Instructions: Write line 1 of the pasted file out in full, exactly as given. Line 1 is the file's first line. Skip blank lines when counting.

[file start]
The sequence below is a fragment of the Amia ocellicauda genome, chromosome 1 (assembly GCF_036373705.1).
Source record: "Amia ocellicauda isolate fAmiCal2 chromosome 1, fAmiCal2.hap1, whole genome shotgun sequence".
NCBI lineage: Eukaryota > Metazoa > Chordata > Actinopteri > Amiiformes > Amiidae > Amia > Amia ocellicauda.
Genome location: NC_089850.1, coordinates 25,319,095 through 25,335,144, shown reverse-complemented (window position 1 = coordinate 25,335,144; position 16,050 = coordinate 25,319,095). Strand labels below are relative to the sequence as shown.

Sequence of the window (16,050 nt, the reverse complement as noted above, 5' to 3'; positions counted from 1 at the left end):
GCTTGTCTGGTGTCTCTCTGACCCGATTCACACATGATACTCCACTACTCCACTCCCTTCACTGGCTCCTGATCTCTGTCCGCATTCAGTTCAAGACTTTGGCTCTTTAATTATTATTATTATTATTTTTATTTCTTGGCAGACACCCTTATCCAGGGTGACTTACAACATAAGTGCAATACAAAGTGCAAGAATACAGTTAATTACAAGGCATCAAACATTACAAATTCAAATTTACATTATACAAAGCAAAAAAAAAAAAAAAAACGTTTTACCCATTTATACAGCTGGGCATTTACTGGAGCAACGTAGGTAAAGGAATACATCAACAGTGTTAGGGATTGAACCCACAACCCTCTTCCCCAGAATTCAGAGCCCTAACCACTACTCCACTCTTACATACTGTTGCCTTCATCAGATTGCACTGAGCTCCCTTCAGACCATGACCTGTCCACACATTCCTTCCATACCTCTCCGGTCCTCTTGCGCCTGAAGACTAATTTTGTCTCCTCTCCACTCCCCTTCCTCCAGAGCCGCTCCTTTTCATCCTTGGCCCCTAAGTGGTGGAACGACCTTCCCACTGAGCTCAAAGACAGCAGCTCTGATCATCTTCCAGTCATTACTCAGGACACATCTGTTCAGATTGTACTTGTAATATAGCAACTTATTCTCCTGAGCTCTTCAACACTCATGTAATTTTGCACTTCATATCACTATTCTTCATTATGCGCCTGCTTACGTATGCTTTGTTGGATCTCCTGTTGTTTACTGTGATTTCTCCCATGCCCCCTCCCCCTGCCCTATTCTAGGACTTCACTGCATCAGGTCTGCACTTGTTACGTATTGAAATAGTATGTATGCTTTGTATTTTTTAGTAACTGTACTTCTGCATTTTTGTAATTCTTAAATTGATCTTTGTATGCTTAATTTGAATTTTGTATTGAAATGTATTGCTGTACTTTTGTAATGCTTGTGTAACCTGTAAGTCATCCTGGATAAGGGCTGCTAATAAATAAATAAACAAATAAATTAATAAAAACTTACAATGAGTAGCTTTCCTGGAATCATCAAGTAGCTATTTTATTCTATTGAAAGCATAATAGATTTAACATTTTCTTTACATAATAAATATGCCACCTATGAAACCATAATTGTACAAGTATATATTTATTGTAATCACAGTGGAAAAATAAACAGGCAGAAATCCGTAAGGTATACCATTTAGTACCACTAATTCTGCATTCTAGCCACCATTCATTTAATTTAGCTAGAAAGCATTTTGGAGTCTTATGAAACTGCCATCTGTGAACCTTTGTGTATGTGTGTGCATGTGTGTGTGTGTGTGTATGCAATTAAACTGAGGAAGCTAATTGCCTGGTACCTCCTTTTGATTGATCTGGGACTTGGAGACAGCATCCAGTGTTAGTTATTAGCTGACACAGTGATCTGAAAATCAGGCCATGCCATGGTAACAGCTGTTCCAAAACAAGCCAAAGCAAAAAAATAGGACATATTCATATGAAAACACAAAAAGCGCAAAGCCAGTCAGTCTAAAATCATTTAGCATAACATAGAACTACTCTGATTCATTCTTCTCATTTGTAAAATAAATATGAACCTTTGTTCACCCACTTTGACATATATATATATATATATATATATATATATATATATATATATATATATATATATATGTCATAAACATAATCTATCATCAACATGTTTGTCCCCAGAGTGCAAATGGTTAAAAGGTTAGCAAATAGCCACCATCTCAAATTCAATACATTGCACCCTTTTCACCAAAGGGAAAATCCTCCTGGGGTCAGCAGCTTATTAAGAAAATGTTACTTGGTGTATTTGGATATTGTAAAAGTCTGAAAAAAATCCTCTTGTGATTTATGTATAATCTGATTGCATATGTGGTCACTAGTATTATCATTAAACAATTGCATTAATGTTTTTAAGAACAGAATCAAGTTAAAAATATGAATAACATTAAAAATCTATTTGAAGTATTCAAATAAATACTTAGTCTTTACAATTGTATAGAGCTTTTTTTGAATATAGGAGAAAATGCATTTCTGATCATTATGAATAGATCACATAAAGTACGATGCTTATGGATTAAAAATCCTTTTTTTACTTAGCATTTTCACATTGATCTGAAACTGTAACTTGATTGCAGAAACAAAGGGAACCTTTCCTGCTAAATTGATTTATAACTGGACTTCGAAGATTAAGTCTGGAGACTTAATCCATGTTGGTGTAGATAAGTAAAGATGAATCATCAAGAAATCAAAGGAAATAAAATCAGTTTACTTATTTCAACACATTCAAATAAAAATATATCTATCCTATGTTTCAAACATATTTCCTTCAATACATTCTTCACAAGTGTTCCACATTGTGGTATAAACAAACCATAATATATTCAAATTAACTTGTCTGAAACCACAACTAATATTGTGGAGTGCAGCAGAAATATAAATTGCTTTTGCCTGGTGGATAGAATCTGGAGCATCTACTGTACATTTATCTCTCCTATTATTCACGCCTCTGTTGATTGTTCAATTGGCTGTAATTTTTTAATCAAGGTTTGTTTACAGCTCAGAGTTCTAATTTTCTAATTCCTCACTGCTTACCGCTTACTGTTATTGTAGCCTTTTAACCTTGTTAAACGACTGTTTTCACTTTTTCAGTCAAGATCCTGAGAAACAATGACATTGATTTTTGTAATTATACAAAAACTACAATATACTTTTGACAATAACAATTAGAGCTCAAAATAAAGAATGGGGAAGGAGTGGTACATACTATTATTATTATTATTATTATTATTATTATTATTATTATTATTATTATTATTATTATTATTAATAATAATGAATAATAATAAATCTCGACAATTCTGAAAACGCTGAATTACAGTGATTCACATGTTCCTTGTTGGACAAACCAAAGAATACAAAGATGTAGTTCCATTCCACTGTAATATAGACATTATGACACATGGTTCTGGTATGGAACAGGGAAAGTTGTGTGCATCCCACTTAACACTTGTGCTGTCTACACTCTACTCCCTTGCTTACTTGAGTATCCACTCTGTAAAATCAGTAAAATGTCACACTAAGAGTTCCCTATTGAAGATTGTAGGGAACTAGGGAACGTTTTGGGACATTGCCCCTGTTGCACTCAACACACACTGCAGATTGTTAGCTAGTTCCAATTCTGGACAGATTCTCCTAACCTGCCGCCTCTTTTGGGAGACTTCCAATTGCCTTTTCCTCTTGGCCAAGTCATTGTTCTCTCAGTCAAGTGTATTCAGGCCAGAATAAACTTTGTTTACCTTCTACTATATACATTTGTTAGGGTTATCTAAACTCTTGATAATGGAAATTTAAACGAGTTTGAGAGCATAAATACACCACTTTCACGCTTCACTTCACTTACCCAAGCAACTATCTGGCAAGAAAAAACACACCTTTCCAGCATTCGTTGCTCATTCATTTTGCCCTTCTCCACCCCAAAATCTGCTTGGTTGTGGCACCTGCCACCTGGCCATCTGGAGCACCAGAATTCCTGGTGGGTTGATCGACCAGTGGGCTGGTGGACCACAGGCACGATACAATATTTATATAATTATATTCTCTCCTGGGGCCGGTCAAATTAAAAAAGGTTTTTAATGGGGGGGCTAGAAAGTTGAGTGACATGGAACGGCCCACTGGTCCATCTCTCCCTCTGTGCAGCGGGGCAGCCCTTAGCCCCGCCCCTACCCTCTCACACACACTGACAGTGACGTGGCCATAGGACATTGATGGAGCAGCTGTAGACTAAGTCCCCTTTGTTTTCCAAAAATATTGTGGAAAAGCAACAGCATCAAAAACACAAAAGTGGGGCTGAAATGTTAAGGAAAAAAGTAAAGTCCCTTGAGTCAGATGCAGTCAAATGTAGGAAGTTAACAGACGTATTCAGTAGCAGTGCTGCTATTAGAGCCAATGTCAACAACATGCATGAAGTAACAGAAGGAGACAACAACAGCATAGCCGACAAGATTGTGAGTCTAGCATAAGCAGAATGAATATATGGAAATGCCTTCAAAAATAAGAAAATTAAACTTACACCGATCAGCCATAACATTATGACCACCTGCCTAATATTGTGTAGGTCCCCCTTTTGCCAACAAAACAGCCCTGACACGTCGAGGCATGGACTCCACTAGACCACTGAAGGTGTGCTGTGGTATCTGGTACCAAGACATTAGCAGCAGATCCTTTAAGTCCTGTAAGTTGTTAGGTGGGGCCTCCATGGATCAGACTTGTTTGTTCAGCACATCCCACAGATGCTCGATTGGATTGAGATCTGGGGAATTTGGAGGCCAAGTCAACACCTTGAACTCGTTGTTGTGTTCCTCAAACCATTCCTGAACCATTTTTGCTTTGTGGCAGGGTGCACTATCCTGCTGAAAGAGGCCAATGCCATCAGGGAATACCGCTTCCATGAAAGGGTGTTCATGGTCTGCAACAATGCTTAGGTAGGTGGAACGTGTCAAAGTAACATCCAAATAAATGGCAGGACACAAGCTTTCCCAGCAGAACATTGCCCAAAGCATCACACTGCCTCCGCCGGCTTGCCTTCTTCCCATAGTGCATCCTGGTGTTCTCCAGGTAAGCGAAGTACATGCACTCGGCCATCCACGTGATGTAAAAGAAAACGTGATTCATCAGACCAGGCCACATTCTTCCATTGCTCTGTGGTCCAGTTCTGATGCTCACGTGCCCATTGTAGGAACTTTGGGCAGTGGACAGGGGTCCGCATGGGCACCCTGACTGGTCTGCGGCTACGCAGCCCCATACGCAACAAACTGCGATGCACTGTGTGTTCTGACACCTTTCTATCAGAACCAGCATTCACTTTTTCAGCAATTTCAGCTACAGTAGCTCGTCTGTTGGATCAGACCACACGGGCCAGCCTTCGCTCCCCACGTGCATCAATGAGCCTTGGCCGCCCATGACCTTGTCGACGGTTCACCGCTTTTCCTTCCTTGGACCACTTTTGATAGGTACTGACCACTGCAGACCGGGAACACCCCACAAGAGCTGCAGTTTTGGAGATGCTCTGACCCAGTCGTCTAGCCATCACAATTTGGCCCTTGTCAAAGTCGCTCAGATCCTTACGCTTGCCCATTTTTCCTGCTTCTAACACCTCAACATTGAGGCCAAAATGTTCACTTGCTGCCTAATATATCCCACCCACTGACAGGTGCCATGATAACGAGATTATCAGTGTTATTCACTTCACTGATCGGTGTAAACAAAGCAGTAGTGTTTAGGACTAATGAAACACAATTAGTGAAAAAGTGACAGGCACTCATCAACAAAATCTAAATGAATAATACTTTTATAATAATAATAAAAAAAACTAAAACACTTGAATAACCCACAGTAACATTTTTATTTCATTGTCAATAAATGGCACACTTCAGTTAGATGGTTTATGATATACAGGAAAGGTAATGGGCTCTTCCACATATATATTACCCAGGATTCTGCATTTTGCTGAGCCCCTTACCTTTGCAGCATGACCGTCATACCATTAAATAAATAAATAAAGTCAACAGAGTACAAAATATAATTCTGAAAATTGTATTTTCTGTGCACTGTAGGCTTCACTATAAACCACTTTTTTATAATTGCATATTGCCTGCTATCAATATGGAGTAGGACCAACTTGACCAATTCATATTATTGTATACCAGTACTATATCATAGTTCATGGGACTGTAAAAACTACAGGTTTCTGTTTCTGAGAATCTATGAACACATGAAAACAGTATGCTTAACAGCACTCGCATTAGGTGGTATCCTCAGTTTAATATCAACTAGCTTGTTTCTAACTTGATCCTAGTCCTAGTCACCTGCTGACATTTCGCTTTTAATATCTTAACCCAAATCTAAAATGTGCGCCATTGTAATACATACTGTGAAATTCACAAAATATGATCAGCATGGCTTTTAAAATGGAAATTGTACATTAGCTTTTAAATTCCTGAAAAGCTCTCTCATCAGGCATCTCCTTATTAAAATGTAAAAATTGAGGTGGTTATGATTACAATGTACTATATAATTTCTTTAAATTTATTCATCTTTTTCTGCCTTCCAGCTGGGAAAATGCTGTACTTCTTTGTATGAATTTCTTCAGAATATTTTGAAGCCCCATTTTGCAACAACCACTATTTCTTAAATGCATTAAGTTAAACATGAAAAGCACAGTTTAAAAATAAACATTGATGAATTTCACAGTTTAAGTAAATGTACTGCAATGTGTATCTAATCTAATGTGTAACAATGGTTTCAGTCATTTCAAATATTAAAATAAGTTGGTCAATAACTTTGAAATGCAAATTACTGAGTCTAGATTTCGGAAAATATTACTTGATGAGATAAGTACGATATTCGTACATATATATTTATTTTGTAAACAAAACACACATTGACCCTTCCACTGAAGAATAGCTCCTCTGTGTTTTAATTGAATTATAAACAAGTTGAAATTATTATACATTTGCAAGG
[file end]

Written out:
The sequence below is a fragment of the Amia ocellicauda genome, chromosome 1 (assembly GCF_036373705.1).